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There's a term for taking leftover budget funds in one calendar year and using them the next year, in the context of government budgeting.

I am having a brain freeze and can't remember it or find it on google. I know it's a reasonably short word (my guess is in the 5-9 letter range, 2-3 syllables) and it rhymes with a common word, possibly a food item. Don't ask me why I remember that. :-)

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2 Answers

I'd suggest "rollover" which is short, three syllables, but I can't think of a food item it rhymes with... not wait will "apple turnover" work? :-)

I don't think it is specific to governments, but it is a common word in finance meaning taking the excess or remainder and moving it into the next thing: think 401k rollover, or budget rollover.

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Also, "carry-over". It doesn't make me think of cucumber, but I am thinking about a pizza now! –  Jim May 31 '13 at 19:32
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ah: I found it. encumber (which rhymes with cucumber)

Here's an example context from Wabash, Indiana:

REQUEST TO ENCUMBER FUNDS INTO NEW YEAR

This form is to be used for the encumbering of certain expenses from the current year's budget into the next budget year. The department must have remaining appropriations in their current budget line item in order to request encumbering. Please keep in mind that it is quite reasonable to pay for expenses incurred in December out of the new budget year's funds, since budgets are estimates only and the payment of expenses is deducted from the fund's cash balance regardless of when the payment is made.

It is not necessary to request encumbering just to "use up" remaining amounts within a budgeted line item.

Claims paid on December 19, 2011 will be taken from the current year's budget. Claims paid on January 9, 2012 (even with December 2011invoices) will be taken from the new budget year appropriations unless there is an approved request to encumber funds

or from Kauai, Hawaii:

Chair Nishimura recommended that the conference funds be encumbered for next year if they are not used in the current budget this year.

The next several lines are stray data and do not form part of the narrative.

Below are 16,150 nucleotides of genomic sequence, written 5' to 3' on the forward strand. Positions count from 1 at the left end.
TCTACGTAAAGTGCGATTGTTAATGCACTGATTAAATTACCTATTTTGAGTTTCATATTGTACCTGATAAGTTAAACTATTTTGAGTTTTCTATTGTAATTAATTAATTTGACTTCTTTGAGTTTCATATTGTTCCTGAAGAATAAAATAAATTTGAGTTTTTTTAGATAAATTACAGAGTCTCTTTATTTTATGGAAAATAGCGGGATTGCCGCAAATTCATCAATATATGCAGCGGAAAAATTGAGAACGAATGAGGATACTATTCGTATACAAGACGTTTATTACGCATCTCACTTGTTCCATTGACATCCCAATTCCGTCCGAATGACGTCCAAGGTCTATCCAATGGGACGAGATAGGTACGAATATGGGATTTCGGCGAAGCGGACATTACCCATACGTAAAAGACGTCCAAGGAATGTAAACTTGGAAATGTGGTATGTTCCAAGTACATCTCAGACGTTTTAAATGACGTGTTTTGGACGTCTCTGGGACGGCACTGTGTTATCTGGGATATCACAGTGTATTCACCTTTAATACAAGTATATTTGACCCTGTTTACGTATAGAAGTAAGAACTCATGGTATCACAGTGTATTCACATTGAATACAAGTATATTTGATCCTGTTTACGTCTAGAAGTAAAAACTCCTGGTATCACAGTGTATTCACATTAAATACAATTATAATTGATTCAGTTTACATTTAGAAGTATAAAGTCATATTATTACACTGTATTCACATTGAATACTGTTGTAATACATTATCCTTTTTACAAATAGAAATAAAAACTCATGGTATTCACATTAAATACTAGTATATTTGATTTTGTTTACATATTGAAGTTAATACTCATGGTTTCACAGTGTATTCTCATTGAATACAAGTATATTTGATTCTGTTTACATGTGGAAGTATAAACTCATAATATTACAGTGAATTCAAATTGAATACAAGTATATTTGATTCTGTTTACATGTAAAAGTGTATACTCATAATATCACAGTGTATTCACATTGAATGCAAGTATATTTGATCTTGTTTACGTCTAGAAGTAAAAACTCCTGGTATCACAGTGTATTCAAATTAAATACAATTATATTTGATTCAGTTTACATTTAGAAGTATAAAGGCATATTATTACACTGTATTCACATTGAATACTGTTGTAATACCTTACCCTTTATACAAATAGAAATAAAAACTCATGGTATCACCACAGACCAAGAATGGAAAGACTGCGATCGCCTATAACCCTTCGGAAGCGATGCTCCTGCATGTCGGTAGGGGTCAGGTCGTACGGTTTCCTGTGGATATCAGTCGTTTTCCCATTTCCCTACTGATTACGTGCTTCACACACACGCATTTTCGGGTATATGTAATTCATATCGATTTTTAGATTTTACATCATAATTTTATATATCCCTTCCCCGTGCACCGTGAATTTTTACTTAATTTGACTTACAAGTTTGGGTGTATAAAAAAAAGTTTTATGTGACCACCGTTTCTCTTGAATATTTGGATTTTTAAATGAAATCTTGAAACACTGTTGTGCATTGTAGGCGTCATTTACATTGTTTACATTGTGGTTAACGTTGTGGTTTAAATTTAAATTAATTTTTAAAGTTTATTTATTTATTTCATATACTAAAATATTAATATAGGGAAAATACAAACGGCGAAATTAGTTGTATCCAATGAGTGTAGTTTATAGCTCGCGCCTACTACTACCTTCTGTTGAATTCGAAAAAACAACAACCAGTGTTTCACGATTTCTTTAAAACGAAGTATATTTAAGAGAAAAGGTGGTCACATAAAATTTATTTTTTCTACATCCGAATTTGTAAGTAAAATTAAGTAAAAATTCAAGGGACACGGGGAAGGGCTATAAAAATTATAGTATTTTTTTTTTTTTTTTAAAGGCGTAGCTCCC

other examples (look for "encumber" in these documents):

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Do you have any sources to back this up? An encumbrance in financial trading contexts (and hence, included in accounts and feasibly budgets) is effectively an "outstanding commitment/debt". I've never heard of encumber used in the sense you've given. In fact, encumbrance accounting (including outstanding encumbrances in the accounts) is simply a means of making sure departments don't overspend (because if they see their "spoken-for" balance near the end of the year, they think they can spend it again, even though it's already committed). –  FumbleFingers May 31 '13 at 1:31
    
I was on a town commission in New England and if our commission had funds left over at the end of the year, the only way to keep them in our commission's budget for next year was to have the Board of Selectmen encumber these funds. Otherwise they would go back into the town's General Fund. –  Jason S May 31 '13 at 1:42
    
@ Jason S: I can understand how encumberances affect apparently available funds, and obviously it's possible to imagine various flavours of meaning to a derived verb encumber there. But if your commission used it the way you say, I suggest this may have been a highly localised usage. In reality, you haven't taken "left over/spare" money at all - you've simply taken account of the fact that some money which has already been "spent" is still in the account, so it can't be "reclaimed" by the original fund providers. –  FumbleFingers May 31 '13 at 1:57
    
OK, I can understand that... feel free to close as localized. I thought it was a general meaning. It may just be a New England thing. –  Jason S May 31 '13 at 2:44
    
Hmm. Maybe not. Here's an example usage for Washington County, Indiana: gbpnews.com/… –  Jason S May 31 '13 at 2:49
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